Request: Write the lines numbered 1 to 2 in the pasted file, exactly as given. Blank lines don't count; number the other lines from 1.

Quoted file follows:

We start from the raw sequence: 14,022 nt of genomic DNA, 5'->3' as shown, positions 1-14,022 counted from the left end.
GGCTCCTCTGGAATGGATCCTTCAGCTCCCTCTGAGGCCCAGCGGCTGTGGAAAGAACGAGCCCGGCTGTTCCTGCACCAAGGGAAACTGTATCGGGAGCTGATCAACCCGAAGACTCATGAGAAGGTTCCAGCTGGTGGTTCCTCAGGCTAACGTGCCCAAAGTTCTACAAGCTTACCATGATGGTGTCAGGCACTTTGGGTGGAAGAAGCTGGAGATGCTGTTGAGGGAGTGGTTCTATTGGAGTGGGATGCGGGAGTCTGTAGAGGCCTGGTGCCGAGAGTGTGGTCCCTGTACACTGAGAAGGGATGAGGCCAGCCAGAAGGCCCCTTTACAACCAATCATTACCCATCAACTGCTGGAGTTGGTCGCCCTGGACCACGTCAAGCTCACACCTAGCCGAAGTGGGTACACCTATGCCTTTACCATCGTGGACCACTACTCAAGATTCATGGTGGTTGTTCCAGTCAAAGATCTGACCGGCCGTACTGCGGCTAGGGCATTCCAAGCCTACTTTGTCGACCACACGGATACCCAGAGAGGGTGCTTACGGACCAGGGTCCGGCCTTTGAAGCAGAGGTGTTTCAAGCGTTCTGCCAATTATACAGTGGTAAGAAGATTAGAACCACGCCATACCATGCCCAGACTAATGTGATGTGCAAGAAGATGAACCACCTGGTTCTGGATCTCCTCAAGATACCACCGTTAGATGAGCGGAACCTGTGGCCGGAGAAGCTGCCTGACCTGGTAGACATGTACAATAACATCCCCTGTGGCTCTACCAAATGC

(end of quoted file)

We start from the raw sequence: 14,022 nt of genomic DNA, 5'->3' as shown, positions 1-14,022 counted from the left end.
GGCTCCTCTGGAATGGATCCTTCAGCTCCCTCTGAGGCCCAGCGGCTGTGGAAAGAACGAGCCCGGCTGTTCCTGCACCAAGGGAAACTGTATCGGGAGCTGATCAACCCGAAGACTCATGAGAAGGTTCCAGCTGGTGGTTCCTCAGGCTAACGTGCCCAAAGTTCTACAAGCTTACCATGATGGTGTCAGGCACTTTGGGTGGAAGAAGCTGGAGATGCTGTTGAGGGAGTGGTTCTATTGGAGTGGGATGCGGGAGTCTGTAGAGGCCTGGTGCCGAGAGTGTGGTCCCTGTACACTGAGAAGGGATGAGGCCAGCCAGAAGGCCCCTTTACAACCAATCATTACCCATCAACTGCTGGAGTTGGTCGCCCTGGACCACGTCAAGCTCACACCTAGCCGAAGTGGGTACACCTATGCCTTTACCATCGTGGACCACTACTCAAGATTCATGGTGGTTGTTCCAGTCAAAGATCTGACCGGCCGTACTGCGGCTAGGGCATTCCAAGCCTACTTTGTCGACCACACGGATACCCAGAGAGGGTGCTTACGGACCAGGGTCCGGCCTTTGAAGCAGAGGTGTTTCAAGCGTTCTGCCAATTATACAGTGGTAAGAAGATTAGAACCACGCCATACCATGCCCAGACTAATGTGATGTGCAAGAAGATGAACCACCTGGTTCTGGATCTCCTCAAGATACCACCGTTAGATGAGCGGAACCTGTGGCCGGAGAAGCTGCCTGACCTGGTAGACATGTACAATAACATCCCCTGTGGCTCTACCAAATGC